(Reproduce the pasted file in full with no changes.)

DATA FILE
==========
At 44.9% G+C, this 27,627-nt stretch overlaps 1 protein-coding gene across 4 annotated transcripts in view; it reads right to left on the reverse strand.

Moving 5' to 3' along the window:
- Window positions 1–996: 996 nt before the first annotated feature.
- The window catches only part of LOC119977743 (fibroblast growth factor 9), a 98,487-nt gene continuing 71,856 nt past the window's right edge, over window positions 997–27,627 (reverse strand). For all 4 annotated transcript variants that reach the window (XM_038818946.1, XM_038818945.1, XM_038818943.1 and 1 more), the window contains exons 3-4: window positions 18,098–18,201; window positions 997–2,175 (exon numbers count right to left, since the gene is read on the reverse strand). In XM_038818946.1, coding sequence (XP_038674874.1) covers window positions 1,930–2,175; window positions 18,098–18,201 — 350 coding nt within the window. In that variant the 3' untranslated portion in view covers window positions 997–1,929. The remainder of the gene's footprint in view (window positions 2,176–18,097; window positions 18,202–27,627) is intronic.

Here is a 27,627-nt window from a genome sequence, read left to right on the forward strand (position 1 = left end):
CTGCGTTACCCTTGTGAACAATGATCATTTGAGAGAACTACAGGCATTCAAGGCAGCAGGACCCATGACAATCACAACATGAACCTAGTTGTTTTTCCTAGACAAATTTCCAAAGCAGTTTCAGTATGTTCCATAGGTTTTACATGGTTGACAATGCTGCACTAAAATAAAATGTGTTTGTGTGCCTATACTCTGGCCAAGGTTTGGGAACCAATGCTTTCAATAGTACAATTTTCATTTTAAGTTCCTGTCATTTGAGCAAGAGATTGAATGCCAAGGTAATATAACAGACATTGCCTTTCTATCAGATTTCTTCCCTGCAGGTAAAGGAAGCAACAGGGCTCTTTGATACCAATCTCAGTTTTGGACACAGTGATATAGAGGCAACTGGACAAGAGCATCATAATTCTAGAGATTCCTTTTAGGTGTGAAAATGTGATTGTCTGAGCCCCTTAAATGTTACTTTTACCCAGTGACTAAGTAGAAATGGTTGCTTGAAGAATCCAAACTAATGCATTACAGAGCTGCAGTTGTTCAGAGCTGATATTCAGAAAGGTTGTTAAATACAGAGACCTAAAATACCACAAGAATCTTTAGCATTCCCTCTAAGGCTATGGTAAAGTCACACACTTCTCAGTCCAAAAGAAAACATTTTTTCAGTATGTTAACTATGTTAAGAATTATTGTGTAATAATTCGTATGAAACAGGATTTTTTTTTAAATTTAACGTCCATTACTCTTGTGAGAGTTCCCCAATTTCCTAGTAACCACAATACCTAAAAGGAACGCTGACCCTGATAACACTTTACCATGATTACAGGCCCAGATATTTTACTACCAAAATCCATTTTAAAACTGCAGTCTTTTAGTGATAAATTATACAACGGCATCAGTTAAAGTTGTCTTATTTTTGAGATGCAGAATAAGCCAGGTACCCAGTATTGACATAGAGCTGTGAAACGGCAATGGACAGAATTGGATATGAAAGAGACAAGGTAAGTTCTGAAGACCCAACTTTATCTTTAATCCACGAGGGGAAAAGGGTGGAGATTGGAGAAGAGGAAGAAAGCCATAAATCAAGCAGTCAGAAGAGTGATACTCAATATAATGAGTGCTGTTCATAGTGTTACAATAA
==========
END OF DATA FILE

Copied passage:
At 44.9% G+C, this 27,627-nt stretch overlaps 1 protein-coding gene across 4 annotated transcripts in view; it reads right to left on the reverse strand.

Moving 5' to 3' along the window:
- Window positions 1–996: 996 nt before the first annotated feature.
- The window catches only part of LOC119977743 (fibroblast growth factor 9), a 98,487-nt gene continuing 71,856 nt past the window's right edge, over window positions 997–27,627 (reverse strand). For all 4 annotated transcript variants that reach the window (XM_038818946.1, XM_038818945.1, XM_038818943.1 and 1 more), the window contains exons 3-4: window positions 18,098–18,201; window positions 997–2,175 (exon numbers count right to left, since the gene is read on the reverse strand). In XM_038818946.1, coding sequence (XP_038674874.1) covers window positions 1,930–2,175; window positions 18,098–18,201 — 350 coding nt within the window. In that variant the 3' untranslated portion in view covers window positions 997–1,929. The remainder of the gene's footprint in view (window positions 2,176–18,097; window positions 18,202–27,627) is intronic.

Here is a 27,627-nt window from a genome sequence, read left to right on the forward strand (position 1 = left end):
CTGCGTTACCCTTGTGAACAATGATCATTTGAGAGAACTACAGGCATTCAAGGCAGCAGGACCCATGACAATCACAACATGAACCTAGTTGTTTTTCCTAGACAAATTTCCAAAGCAGTTTCAGTATGTTCCATAGGTTTTACATGGTTGACAATGCTGCACTAAAATAAAATGTGTTTGTGTGCCTATACTCTGGCCAAGGTTTGGGAACCAATGCTTTCAATAGTACAATTTTCATTTTAAGTTCCTGTCATTTGAGCAAGAGATTGAATGCCAAGGTAATATAACAGACATTGCCTTTCTATCAGATTTCTTCCCTGCAGGTAAAGGAAGCAACAGGGCTCTTTGATACCAATCTCAGTTTTGGACACAGTGATATAGAGGCAACTGGACAAGAGCATCATAATTCTAGAGATTCCTTTTAGGTGTGAAAATGTGATTGTCTGAGCCCCTTAAATGTTACTTTTACCCAGTGACTAAGTAGAAATGGTTGCTTGAAGAATCCAAACTAATGCATTACAGAGCTGCAGTTGTTCAGAGCTGATATTCAGAAAGGTTGTTAAATACAGAGACCTAAAATACCACAAGAATCTTTAGCATTCCCTCTAAGGCTATGGTAAAGTCACACACTTCTCAGTCCAAAAGAAAACATTTTTTCAGTATGTTAACTATGTTAAGAATTATTGTGTAATAATTCGTATGAAACAGGATTTTTTTTTAAATTTAACGTCCATTACTCTTGTGAGAGTTCCCCAATTTCCTAGTAACCACAATACCTAAAAGGAACGCTGACCCTGATAACACTTTACCATGATTACAGGCCCAGATATTTTACTACCAAAATCCATTTTAAAACTGCAGTCTTTTAGTGATAAATTATACAACGGCATCAGTTAAAGTTGTCTTATTTTTGAGATGCAGAATAAGCCAGGTACCCAGTATTGACATAGAGCTGTGAAACGGCAATGGACAGAATTGGATATGAAAGAGACAAGGTAAGTTCTGAAGACCCAACTTTATCTTTAATCCACGAGGGGAAAAGGGTGGAGATTGGAGAAGAGGAAGAAAGCCATAAATCAAGCAGTCAGAAGAGTGATACTCAATATAATGAGTGCTGTTCATAGTGTTACAATAA